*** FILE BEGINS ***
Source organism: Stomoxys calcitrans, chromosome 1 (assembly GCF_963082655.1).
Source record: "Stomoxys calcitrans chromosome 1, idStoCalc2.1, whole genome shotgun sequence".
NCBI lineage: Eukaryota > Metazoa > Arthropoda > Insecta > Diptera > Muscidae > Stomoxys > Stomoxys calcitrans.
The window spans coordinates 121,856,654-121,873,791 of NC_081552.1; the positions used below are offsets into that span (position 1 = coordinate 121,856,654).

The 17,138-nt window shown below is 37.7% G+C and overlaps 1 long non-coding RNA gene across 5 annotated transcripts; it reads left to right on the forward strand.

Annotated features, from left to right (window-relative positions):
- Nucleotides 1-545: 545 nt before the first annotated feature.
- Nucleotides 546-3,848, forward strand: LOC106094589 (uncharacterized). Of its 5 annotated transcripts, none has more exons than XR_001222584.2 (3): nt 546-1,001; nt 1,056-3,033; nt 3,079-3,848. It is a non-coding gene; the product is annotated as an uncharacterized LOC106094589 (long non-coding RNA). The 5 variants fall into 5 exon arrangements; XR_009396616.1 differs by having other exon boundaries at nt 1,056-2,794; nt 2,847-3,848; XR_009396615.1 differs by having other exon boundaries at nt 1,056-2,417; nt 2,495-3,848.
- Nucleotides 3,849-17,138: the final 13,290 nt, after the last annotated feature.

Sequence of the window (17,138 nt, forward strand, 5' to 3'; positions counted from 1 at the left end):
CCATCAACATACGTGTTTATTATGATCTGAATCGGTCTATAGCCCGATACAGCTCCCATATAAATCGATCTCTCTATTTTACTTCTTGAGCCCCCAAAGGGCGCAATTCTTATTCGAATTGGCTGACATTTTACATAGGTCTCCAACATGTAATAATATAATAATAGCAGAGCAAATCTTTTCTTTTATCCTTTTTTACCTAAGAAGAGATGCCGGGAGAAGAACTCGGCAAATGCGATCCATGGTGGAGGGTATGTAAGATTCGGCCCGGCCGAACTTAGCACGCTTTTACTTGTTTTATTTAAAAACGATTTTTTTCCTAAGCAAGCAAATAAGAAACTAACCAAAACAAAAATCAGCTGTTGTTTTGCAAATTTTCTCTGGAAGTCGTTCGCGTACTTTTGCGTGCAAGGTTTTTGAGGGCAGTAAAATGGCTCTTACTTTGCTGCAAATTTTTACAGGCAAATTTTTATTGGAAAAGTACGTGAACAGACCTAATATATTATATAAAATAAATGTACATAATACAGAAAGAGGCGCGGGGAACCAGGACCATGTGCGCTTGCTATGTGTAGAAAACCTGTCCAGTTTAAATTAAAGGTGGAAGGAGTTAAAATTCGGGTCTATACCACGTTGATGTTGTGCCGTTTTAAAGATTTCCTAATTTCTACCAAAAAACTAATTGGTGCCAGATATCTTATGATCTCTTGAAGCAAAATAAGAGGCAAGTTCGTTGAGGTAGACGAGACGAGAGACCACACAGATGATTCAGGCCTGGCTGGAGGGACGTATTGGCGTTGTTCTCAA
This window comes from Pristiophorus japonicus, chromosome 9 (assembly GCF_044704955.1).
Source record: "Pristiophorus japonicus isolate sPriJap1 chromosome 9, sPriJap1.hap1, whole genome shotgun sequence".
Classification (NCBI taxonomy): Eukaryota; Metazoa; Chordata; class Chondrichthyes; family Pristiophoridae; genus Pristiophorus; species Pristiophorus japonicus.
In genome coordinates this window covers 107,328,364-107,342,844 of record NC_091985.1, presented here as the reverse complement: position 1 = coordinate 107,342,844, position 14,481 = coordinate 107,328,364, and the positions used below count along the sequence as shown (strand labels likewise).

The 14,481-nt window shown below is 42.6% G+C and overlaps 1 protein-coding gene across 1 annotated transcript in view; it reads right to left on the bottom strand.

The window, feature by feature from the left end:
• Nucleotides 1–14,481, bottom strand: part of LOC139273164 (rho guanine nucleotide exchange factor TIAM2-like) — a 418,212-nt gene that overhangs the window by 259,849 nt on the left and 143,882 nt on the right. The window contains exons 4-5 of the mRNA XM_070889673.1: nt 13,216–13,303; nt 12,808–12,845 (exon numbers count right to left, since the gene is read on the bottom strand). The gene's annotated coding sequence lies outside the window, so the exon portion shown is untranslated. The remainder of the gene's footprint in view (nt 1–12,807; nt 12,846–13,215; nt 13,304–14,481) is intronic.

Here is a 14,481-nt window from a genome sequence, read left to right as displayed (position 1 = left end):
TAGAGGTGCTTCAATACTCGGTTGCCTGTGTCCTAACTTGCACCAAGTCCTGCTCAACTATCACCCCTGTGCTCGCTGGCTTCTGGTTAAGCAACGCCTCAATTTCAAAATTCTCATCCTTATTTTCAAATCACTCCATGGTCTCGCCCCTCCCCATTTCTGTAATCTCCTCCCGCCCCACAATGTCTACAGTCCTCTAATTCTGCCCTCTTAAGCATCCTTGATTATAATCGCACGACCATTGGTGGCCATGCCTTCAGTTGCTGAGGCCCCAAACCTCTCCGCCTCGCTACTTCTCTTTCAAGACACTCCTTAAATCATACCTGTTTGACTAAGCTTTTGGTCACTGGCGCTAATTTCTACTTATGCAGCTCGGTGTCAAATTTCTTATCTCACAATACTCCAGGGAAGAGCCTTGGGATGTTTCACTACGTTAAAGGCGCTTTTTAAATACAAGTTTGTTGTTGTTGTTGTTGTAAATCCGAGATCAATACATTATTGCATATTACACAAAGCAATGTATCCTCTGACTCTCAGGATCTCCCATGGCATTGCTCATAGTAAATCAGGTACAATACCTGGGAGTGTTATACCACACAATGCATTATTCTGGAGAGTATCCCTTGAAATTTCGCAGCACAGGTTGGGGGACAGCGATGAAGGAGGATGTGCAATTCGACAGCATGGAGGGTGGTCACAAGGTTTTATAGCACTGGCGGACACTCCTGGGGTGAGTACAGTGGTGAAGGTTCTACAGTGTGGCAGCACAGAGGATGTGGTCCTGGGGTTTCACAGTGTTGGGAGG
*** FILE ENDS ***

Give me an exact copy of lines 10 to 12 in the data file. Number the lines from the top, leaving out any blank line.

Sequence of the window (17,138 nt, forward strand, 5' to 3'; positions counted from 1 at the left end):
CCATCAACATACGTGTTTATTATGATCTGAATCGGTCTATAGCCCGATACAGCTCCCATATAAATCGATCTCTCTATTTTACTTCTTGAGCCCCCAAAGGGCGCAATTCTTATTCGAATTGGCTGACATTTTACATAGGTCTCCAACATGTAATAATATAATAATAGCAGAGCAAATCTTTTCTTTTATCCTTTTTTACCTAAGAAGAGATGCCGGGAGAAGAACTCGGCAAATGCGATCCATGGTGGAGGGTATGTAAGATTCGGCCCGGCCGAACTTAGCACGCTTTTACTTGTTTTATTTAAAAACGATTTTTTTCCTAAGCAAGCAAATAAGAAACTAACCAAAACAAAAATCAGCTGTTGTTTTGCAAATTTTCTCTGGAAGTCGTTCGCGTACTTTTGCGTGCAAGGTTTTTGAGGGCAGTAAAATGGCTCTTACTTTGCTGCAAATTTTTACAGGCAAATTTTTATTGGAAAAGTACGTGAACAGACCTAATATATTATATAAAATAAATGTACATAATACAGAAAGAGGCGCGGGGAACCAGGACCATGTGCGCTTGCTATGTGTAGAAAACCTGTCCAGTTTAAATTAAAGGTGGAAGGAGTTAAAATTCGGGTCTATACCACGTTGATGTTGTGCCGTTTTAAAGATTTCCTAATTTCTACCAAAAAACTAATTGGTGCCAGATATCTTATGATCTCTTGAAGCAAAATAAGAGGCAAGTTCGTTGAGGTAGACGAGACGAGAGACCACACAGATGATTCAGGCCTGGCTGGAGGGACGTATTGGCGTTGTTCTCAA
This window comes from Pristiophorus japonicus, chromosome 9 (assembly GCF_044704955.1).